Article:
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The Game of Cricket Meets IoT At Bosch Hackathon

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Kartik Samtani & Saurabh Sachan, Third Year Graduates, National Institute of Technology, Surathkal, Mangalore emerge victorious as Cricket bowling assist won laurels at the Bosch Hackathon held in Bangalore.

What is Cricket bowling assist?

HackathonCricket Bowling Assist is a product prototype aimed to assist bowlers while bowling in cricket matches. The development started off with a mere differentiation of an incorrect delivery from a correct one as per the guidelines issued by the ICC. But later on during the development of the prototype, we realised that the readings we collected can in fact be used for comparison to a standard set and can be effectively used to train bowlers during practice sessions so that they can give their best during the international match performances.  And we have an android application made ready which makes the module wireless, user friendly and easier to integrate with internet and make an effective IoT product wherein coaches can monitor their player’s data in real-time. Also it can be used during matches to give a feedback to the umpire for an incorrect delivery. In hardware it is a wearable consisting of two interlinked set of BOSCH BNO sensors and Arduino boards, one of which is connected to a Bluetooth module for wireless transmission of data.

What are the components that went into creating this product?

A The major components used were: two BOSCH BNO sensor modules, two Arduino Due boards and a HC05 Bluetooth module along with jumper wires to make interconnects.

What challenges did you face during the Bosch Hackathon?

A Coming on to the most challenging part, we would say that every part of the Hackathon was equally challenging starting from making the panel agree to our idea to the completion of the project. Since we were going ahead with a project idea which didn’t have any supplements available on the internet. So we had to start right from scratch analysing the problem definition to obtaining a data set based on ICC guidelines ( YouTube videos did the job of explaining the rules in depth). Moreover our product involved development of an android application and to make it user friendly. Though we can safely say that the most difficult part was obtaining the dataset which was an exhaustive (as we had to bowl some 100 times) and one of the most critical part of the product.

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How does this Product measure the bowling patterns? What signatures are we looking at?

A Current regulations of the International Cricket Council (ICC) set the legal limit of 15 degrees of permissible straightening of the elbow joint for all bowlers in international cricket. This law applies between the point at which the bowling arm passes above shoulder height and the point at which the ball is released. The limit is to allow some natural flexing of the elbow joint which happens during the course of legal delivery. If the straightening is more than 15 degrees, bowler gets an unfair advantage of having more momentum generated from his/her elbow. We aimed at measuring the momentum imparted to the ball with respect to the elbow at the time of release. The challenge here was to ignore the noise in the readings due to the run-up of the bowler and to neglect the momentum being imparted from the shoulders and only consider the one from the elbow. This was done by using two Bosch BNO sensors, one at shoulder level and one at elbow level, the readings were taken from both and the necessary math was done to get the momentum only with respect to the elbow. Since it uses two such sensors and the momentum only with respect to elbow is taken, this device can be used by anyone and not just us who had trained it. If the bowling action is proper, the momentum imparted from the elbow turns out to be nearly zero. On the other hand a throwing action shows a lot of momentum with respect to the elbow. Once we got these readings we started classifying the bowling action into four categories namely: chuck, nearly chuck, about to chuck, good ball; and sent this feedback to the mobile app via Bluetooth.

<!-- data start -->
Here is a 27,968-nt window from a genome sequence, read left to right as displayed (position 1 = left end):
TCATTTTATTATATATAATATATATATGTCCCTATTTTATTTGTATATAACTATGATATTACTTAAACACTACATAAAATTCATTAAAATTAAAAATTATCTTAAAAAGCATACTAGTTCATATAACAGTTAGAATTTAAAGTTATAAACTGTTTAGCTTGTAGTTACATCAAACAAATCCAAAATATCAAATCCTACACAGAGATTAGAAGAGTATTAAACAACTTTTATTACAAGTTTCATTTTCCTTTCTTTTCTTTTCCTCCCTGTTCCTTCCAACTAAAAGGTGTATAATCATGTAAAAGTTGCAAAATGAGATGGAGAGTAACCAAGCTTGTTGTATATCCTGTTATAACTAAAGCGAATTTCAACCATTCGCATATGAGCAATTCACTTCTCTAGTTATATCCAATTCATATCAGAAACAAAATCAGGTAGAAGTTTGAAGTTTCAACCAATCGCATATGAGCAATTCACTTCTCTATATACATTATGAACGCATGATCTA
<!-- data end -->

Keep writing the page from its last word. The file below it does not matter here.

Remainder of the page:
Other use cases that could be created with this idea with respect to Internet of Things?

A On the similar lines, an assist can be made for some of ball related games like soccer, volleyball etc. or games like badminton where limb and joint movements are critical and a similar hardware structure can be employed to train the players for better performance. Also at the same time, this arrangement can be used in the field of medical science to monitor the joint and limb movements when it is critical, say in case of a fracture, so that the doctor has the data available to him anytime and anywhere and guide the patient accordingly.

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